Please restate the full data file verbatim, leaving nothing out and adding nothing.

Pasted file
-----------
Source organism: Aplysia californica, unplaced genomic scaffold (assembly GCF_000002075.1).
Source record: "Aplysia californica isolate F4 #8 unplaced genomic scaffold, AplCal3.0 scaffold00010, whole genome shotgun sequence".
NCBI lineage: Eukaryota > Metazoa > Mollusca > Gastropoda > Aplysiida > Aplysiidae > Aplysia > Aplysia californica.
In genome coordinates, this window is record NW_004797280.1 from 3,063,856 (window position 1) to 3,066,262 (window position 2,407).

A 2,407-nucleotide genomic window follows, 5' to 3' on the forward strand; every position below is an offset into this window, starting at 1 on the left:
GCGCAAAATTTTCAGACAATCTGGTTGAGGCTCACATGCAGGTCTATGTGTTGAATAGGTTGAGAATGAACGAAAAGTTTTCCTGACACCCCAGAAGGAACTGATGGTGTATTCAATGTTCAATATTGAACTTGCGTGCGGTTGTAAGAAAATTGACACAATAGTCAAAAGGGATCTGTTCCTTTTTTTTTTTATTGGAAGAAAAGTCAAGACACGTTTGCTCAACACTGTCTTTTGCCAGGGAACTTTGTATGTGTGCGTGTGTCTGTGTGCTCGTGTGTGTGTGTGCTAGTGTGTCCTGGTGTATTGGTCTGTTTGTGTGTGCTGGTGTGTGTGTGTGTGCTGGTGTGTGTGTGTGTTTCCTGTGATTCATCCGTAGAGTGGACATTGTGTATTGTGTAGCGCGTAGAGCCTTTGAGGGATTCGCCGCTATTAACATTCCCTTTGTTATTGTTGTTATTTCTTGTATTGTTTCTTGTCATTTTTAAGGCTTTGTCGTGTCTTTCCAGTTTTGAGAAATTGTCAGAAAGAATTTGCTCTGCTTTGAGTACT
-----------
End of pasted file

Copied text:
Source organism: Aplysia californica, unplaced genomic scaffold (assembly GCF_000002075.1).
Source record: "Aplysia californica isolate F4 #8 unplaced genomic scaffold, AplCal3.0 scaffold00010, whole genome shotgun sequence".
NCBI lineage: Eukaryota > Metazoa > Mollusca > Gastropoda > Aplysiida > Aplysiidae > Aplysia > Aplysia californica.
In genome coordinates, this window is record NW_004797280.1 from 3,063,856 (window position 1) to 3,066,262 (window position 2,407).

A 2,407-nucleotide genomic window follows, 5' to 3' on the forward strand; every position below is an offset into this window, starting at 1 on the left:
GCGCAAAATTTTCAGACAATCTGGTTGAGGCTCACATGCAGGTCTATGTGTTGAATAGGTTGAGAATGAACGAAAAGTTTTCCTGACACCCCAGAAGGAACTGATGGTGTATTCAATGTTCAATATTGAACTTGCGTGCGGTTGTAAGAAAATTGACACAATAGTCAAAAGGGATCTGTTCCTTTTTTTTTTTATTGGAAGAAAAGTCAAGACACGTTTGCTCAACACTGTCTTTTGCCAGGGAACTTTGTATGTGTGCGTGTGTCTGTGTGCTCGTGTGTGTGTGTGCTAGTGTGTCCTGGTGTATTGGTCTGTTTGTGTGTGCTGGTGTGTGTGTGTGTGCTGGTGTGTGTGTGTGTTTCCTGTGATTCATCCGTAGAGTGGACATTGTGTATTGTGTAGCGCGTAGAGCCTTTGAGGGATTCGCCGCTATTAACATTCCCTTTGTTATTGTTGTTATTTCTTGTATTGTTTCTTGTCATTTTTAAGGCTTTGTCGTGTCTTTCCAGTTTTGAGAAATTGTCAGAAAGAATTTGCTCTGCTTTGAGTACT